Exercise is an important component of healthy living, especially for individuals with disabling conditions.
According to the Centers for Disease Control and Prevention, adults with disabilities are three times more likely to have heart disease, stroke, diabetes or cancer than adults without disabilities.
Exercise can help minimize these risks. In fact, exercise is arguably more important for people living with a disability, as they are often less active than those without.
Not only can exercise minimize your risk for health complications, but it can help strengthen muscles, improve stamina and reduce depression/anxiety.
However, before starting any type of exercise regimen, it’s important to talk to your doctor about your options and limitations. They will be able to tell you which exercises are safe and which ones you should avoid, as well as what intensity you should stick to.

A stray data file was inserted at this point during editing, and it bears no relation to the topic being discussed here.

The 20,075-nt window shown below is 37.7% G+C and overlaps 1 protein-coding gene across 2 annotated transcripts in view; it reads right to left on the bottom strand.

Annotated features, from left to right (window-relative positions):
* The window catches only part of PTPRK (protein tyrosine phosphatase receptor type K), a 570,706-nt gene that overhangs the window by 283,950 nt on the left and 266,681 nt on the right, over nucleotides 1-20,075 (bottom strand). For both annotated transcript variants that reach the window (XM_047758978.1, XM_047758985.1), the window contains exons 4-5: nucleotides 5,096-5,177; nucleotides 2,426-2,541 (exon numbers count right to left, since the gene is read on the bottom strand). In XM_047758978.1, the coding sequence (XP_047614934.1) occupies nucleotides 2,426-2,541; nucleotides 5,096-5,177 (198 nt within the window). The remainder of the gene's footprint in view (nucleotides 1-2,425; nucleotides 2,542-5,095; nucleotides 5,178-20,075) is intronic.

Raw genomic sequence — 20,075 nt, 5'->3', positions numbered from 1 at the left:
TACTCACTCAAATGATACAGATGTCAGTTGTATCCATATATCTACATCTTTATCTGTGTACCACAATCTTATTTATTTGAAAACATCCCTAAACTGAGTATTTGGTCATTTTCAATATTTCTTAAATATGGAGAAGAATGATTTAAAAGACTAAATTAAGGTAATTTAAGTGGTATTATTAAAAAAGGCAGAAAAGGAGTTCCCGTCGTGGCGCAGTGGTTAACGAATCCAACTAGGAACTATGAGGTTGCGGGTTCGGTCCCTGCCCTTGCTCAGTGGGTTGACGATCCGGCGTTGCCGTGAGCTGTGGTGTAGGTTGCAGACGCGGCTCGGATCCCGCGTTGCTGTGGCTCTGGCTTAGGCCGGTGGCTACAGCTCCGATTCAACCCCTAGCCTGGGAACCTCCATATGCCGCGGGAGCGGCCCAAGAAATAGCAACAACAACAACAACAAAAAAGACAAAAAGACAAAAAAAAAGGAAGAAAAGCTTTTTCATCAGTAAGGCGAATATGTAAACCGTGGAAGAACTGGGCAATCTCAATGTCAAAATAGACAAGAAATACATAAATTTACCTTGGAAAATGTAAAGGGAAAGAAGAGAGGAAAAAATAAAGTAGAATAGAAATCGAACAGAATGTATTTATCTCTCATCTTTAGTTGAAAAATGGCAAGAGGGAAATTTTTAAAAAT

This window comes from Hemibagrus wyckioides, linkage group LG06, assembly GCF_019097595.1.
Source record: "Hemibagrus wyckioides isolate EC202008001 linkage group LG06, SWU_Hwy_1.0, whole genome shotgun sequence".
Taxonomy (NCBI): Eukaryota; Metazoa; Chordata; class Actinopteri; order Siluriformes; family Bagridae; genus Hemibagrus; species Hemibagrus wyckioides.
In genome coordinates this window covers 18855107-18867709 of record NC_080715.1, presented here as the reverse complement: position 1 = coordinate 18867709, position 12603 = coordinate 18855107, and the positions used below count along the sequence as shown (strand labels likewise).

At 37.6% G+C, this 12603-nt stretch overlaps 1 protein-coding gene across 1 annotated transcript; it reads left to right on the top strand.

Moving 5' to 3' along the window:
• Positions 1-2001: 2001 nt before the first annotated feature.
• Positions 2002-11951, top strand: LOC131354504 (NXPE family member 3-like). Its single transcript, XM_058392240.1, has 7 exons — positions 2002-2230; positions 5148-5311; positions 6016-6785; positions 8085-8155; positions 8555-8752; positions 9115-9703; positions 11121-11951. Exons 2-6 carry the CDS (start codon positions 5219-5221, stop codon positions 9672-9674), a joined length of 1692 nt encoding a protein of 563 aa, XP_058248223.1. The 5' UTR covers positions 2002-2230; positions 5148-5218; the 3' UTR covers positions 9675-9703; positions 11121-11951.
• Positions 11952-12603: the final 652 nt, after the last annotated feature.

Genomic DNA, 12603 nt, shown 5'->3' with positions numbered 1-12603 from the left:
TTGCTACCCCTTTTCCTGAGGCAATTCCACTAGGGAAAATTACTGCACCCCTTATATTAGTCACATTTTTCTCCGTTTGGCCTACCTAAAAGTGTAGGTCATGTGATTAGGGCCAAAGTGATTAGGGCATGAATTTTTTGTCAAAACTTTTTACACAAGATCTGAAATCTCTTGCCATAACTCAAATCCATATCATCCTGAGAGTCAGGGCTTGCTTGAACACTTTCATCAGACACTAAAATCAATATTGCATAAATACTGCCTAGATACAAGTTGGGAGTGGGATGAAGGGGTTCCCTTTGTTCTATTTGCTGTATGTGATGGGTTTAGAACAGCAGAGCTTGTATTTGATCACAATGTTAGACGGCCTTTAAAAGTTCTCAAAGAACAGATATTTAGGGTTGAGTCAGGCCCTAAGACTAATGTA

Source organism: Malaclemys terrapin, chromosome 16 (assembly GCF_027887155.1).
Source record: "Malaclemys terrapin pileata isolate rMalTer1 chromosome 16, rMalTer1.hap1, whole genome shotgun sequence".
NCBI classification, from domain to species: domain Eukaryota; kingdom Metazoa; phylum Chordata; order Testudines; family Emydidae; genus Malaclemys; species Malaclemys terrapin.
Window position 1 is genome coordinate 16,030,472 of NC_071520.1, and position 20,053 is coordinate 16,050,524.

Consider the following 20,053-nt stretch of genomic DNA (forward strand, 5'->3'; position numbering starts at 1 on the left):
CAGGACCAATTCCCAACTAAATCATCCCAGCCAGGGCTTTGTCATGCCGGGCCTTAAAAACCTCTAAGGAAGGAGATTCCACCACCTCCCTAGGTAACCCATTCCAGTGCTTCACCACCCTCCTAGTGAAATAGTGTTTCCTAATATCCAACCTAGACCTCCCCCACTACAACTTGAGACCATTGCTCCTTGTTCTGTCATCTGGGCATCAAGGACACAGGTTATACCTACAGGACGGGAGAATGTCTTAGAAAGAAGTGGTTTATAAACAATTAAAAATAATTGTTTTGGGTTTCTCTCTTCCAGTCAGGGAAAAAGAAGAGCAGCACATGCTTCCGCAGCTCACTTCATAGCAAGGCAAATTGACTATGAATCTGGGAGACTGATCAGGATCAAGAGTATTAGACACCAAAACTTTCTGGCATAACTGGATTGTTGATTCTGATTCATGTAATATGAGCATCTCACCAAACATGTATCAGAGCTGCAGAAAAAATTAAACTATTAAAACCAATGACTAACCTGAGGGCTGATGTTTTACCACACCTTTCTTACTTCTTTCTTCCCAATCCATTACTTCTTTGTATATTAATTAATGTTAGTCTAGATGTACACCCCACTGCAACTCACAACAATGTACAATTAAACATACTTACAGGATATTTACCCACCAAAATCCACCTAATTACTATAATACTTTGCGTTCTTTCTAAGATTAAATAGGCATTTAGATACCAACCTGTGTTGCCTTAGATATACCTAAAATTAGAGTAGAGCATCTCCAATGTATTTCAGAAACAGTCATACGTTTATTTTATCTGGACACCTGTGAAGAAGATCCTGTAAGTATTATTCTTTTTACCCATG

You don’t have to do strenuous workouts to reap the benefits of physical activity either. Two and a half hours of moderate exercise per week, such as a short walk, light weight lifting or adapted yoga, can be just as beneficial as one hour and 15 minutes of vigorous exercise.
It’s important to take it easy at first and work your way up. Even if you can only exercise in 10-minute increments, that’s better than nothing. Start with what you can, and then set goals to progress.
You might also look to see if your local community center has a fitness program you are interested in. Don’t be afraid to ask to meet with the instructor beforehand to discuss any concerns or limitations you may have. Oftentimes they’ll be more than happy to work with you and adapt the program to your needs.
So, next time you’re visiting your doctor, ask what exercises might be beneficial for you, and resolve to give them a try. You’ll see a difference in your health (and mood) in no time!